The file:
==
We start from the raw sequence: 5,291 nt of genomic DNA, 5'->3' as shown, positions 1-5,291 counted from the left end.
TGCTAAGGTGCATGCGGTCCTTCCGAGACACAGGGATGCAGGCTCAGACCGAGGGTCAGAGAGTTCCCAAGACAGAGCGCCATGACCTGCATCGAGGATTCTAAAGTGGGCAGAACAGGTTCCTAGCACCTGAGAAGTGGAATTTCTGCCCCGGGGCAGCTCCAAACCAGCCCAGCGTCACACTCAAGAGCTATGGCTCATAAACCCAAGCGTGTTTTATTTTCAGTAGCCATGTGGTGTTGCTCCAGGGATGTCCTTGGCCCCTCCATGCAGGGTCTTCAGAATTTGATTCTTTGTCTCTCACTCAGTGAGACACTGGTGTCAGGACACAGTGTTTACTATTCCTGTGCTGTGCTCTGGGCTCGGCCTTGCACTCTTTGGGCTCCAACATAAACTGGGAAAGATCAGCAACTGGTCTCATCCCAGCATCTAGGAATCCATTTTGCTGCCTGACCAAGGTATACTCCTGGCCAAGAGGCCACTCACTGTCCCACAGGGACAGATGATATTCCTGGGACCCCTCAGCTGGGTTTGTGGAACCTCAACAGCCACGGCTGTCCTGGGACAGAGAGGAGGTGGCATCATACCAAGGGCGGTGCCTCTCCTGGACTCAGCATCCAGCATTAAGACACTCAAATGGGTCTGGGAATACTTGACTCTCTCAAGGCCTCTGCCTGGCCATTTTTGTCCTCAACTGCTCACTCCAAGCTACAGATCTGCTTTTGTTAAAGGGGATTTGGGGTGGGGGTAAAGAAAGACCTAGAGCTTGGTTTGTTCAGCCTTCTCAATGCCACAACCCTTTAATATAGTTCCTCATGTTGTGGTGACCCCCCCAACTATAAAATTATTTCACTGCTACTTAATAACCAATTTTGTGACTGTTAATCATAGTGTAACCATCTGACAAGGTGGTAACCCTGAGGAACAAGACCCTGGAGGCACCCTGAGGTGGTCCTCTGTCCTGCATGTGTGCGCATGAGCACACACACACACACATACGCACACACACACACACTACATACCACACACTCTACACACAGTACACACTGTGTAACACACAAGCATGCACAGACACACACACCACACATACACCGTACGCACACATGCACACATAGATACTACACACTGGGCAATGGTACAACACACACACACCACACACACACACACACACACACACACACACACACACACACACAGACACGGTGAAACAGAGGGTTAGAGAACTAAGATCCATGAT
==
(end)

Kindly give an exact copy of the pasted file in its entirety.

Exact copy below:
We start from the raw sequence: 5,291 nt of genomic DNA, 5'->3' as shown, positions 1-5,291 counted from the left end.
TGCTAAGGTGCATGCGGTCCTTCCGAGACACAGGGATGCAGGCTCAGACCGAGGGTCAGAGAGTTCCCAAGACAGAGCGCCATGACCTGCATCGAGGATTCTAAAGTGGGCAGAACAGGTTCCTAGCACCTGAGAAGTGGAATTTCTGCCCCGGGGCAGCTCCAAACCAGCCCAGCGTCACACTCAAGAGCTATGGCTCATAAACCCAAGCGTGTTTTATTTTCAGTAGCCATGTGGTGTTGCTCCAGGGATGTCCTTGGCCCCTCCATGCAGGGTCTTCAGAATTTGATTCTTTGTCTCTCACTCAGTGAGACACTGGTGTCAGGACACAGTGTTTACTATTCCTGTGCTGTGCTCTGGGCTCGGCCTTGCACTCTTTGGGCTCCAACATAAACTGGGAAAGATCAGCAACTGGTCTCATCCCAGCATCTAGGAATCCATTTTGCTGCCTGACCAAGGTATACTCCTGGCCAAGAGGCCACTCACTGTCCCACAGGGACAGATGATATTCCTGGGACCCCTCAGCTGGGTTTGTGGAACCTCAACAGCCACGGCTGTCCTGGGACAGAGAGGAGGTGGCATCATACCAAGGGCGGTGCCTCTCCTGGACTCAGCATCCAGCATTAAGACACTCAAATGGGTCTGGGAATACTTGACTCTCTCAAGGCCTCTGCCTGGCCATTTTTGTCCTCAACTGCTCACTCCAAGCTACAGATCTGCTTTTGTTAAAGGGGATTTGGGGTGGGGGTAAAGAAAGACCTAGAGCTTGGTTTGTTCAGCCTTCTCAATGCCACAACCCTTTAATATAGTTCCTCATGTTGTGGTGACCCCCCCAACTATAAAATTATTTCACTGCTACTTAATAACCAATTTTGTGACTGTTAATCATAGTGTAACCATCTGACAAGGTGGTAACCCTGAGGAACAAGACCCTGGAGGCACCCTGAGGTGGTCCTCTGTCCTGCATGTGTGCGCATGAGCACACACACACACACATACGCACACACACACACACTACATACCACACACTCTACACACAGTACACACTGTGTAACACACAAGCATGCACAGACACACACACCACACATACACCGTACGCACACATGCACACATAGATACTACACACTGGGCAATGGTACAACACACACACACCACACACACACACACACACACACACACACACACACACACACACAGACACGGTGAAACAGAGGGTTAGAGAACTAAGATCCATGAT